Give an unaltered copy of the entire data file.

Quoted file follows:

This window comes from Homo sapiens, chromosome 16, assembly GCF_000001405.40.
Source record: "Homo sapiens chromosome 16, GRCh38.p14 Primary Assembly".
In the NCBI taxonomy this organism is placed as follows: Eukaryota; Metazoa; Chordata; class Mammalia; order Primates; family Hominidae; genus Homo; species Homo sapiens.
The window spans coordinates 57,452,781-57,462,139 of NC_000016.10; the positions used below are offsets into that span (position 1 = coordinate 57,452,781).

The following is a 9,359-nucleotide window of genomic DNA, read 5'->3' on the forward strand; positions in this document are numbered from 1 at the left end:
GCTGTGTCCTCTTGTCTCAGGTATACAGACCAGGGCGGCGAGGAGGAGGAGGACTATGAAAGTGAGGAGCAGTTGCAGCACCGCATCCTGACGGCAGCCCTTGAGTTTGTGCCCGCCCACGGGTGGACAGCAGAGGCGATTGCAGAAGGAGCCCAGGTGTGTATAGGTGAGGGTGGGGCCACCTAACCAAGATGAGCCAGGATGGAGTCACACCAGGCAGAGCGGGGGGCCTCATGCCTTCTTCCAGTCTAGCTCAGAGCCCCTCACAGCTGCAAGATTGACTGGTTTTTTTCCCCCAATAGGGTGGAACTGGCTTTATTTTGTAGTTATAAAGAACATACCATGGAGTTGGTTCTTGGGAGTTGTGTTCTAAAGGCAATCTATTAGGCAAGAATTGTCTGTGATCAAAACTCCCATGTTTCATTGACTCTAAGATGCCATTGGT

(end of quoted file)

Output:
This window comes from Homo sapiens, chromosome 16, assembly GCF_000001405.40.
Source record: "Homo sapiens chromosome 16, GRCh38.p14 Primary Assembly".
In the NCBI taxonomy this organism is placed as follows: Eukaryota; Metazoa; Chordata; class Mammalia; order Primates; family Hominidae; genus Homo; species Homo sapiens.
The window spans coordinates 57,452,781-57,462,139 of NC_000016.10; the positions used below are offsets into that span (position 1 = coordinate 57,452,781).

The following is a 9,359-nucleotide window of genomic DNA, read 5'->3' on the forward strand; positions in this document are numbered from 1 at the left end:
GCTGTGTCCTCTTGTCTCAGGTATACAGACCAGGGCGGCGAGGAGGAGGAGGACTATGAAAGTGAGGAGCAGTTGCAGCACCGCATCCTGACGGCAGCCCTTGAGTTTGTGCCCGCCCACGGGTGGACAGCAGAGGCGATTGCAGAAGGAGCCCAGGTGTGTATAGGTGAGGGTGGGGCCACCTAACCAAGATGAGCCAGGATGGAGTCACACCAGGCAGAGCGGGGGGCCTCATGCCTTCTTCCAGTCTAGCTCAGAGCCCCTCACAGCTGCAAGATTGACTGGTTTTTTTCCCCCAATAGGGTGGAACTGGCTTTATTTTGTAGTTATAAAGAACATACCATGGAGTTGGTTCTTGGGAGTTGTGTTCTAAAGGCAATCTATTAGGCAAGAATTGTCTGTGATCAAAACTCCCATGTTTCATTGACTCTAAGATGCCATTGGT